Changshu is an ideal location to explore China's most fascinating cities: historic Suzhou (1 hour), Hangzhou (3.5 hours), Nanjing (3 hours), and the megacity of Shanghai, just down the Yangzi by coach bus (2 hours). Changshu's expat community includes American and European businesspeople and a small network of foreign teachers. However, Changshu is a Chinese city. You will not see many foreigners on a walk through town, yet you will find that the local people are very kind and helpful. Changshu would be an ideal city to learn Chinese, which is difficult to do in larger cities that are filled with Westerners. Changshu's size is another factor that benefits the expat community, with a population of 1 million people. Distances are not insurmountable and with a little motivation you can cross the main city center in an hour or so on foot and the city has a useful bus system. Exercise opportunities include hiking, jogging, bicycling, and health clubs. The central pedestrian street features coffee and tea houses, shopping and a lively street scene.
What is there to do here?
The school and your apartment are located fairly close to the city center, so most of the things you might need shouldn’t be too far away.
Some of the most frequented Chinese eateries have acquired affectionate, informal names, and their staff are usually pretty good at making sense of our attempts to order dishes in Chinese. All of these are in close proximity to the school and apartments:
“The fish place”: Among other things, this restaurant serves a lovely fish dish (as you probably guessed). They have a picture menu, which makes ordering easy.
“Lamb noodles”: The best place to get a bowl of delicious lamb soup noodles. They only serve this one dish, and orders are placed in amounts. A 10kuai bowl is great!
“Lunch noodles”: The usual restaurant for Saturdays/Sunday lunch time. They serve a lot of different noodles bowls. Unfortunately there is no English or picture menu.
“Xinjiang BBQ”: OK, that’s the actual name, but it’s a great place to eat. They have regular traditional dancing shows at night
This is just a small selection that are trusted favorites of the Aston teachers, but you can be sure that you are never more than a few minutes away from another good place to eat in Changshu. As a general rule, if the place is busy, then the food is good. If it’s empty, maybe it’s empty for a reason… Some great things to look out for are jiaozi and baozi (boiled and steamed, meat-filled dumplings), yangrou paomo (broth poured over small pieces of torn bread, topped with chunks of tender mutton), and kaorou (barbequed mutton, chicken wings, squid, plus kidneys and intestines if you’re feeling brave). Hotpot restaurants are a keen favorite with both Chinese and foreigners, and are never hard to find.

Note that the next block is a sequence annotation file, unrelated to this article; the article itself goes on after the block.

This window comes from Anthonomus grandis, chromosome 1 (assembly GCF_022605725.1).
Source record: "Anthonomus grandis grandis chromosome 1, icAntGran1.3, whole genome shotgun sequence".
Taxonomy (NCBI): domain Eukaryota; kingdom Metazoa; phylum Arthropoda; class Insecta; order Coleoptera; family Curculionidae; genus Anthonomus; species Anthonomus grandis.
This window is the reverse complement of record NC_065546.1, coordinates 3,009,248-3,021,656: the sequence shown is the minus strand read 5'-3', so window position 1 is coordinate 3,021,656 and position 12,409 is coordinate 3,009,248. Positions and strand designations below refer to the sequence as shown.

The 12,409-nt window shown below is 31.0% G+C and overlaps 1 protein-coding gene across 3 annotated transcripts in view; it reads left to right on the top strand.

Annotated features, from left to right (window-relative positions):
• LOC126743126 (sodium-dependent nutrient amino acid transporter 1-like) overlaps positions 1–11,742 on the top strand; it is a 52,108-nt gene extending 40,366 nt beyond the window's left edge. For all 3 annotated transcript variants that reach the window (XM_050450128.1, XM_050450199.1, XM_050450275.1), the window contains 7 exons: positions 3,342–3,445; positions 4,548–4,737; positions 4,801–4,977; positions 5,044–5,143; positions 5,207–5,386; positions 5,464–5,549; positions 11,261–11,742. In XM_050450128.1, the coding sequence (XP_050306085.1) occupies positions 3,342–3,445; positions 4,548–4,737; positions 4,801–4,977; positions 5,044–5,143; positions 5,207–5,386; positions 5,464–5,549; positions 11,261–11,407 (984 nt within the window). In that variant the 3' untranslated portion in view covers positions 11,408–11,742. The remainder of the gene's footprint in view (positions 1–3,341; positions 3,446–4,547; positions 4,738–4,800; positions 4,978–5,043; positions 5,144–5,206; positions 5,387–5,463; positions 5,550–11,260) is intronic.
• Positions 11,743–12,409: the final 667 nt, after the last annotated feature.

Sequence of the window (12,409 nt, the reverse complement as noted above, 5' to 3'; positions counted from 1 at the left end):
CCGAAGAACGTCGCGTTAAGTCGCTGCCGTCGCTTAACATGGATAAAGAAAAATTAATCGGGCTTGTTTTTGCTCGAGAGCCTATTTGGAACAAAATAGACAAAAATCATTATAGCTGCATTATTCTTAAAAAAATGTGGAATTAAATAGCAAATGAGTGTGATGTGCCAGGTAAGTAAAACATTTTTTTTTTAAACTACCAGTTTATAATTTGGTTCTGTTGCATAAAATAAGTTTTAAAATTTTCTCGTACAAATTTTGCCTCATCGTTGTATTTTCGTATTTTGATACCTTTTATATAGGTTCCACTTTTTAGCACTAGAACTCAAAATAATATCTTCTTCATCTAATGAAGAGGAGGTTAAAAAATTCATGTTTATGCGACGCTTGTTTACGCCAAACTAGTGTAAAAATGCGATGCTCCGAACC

Also included is your Chinese phrasebook which I hope will help you order food in any restaurant in China.
KFC and McDonalds have a presence in Changshu and are marked on the map. There is a McDonalds right next door to the Aston.
You can shop for most of life’s essentials without having to travel too far from home. If you can’t find what you want in this selection, just ask at school.
The nearest pharmacy is very close to the school, behind the fresh food market. You can find something to help sore throats, coughs and colds. If you need something that’s difficult to describe using only the power of mime, try asking a member of the school’s Chinese staff to write the Chinese characters for you to show the pharmacist!
There are now a few bakeries close to the school, which sells cheap sandwiches (a choice of ham, egg and salad, or blackcurrant-paste), and will make personalized birthday cakes for us too. But the best, by far, is 85*. Not too far a walk, but definitely worth it. This bakery sells the most delicious treats and snacks, both sweet and savory.
For supermarkets, there are plenty of large supermarkets which will be able to cater to your needs, most are located fairly close to your apartment and the school. This is a good place to find some home comforts like 100% fruit juice, cheese, bacon, tins of tuna, pasta, ketchup, and even western-brand chocolate, hidden amongst the aisles of MSG and the occasional crocodile head. Au Chan is probably closest and is less than 5 minutes from the school. Au Chan has a larger Western foods aisle and is only a short bus ride away. Metro, the largest and best stocked with foreign foods and delicacies, is a taxi ride away, but be careful, you’ll spend a lot of money there.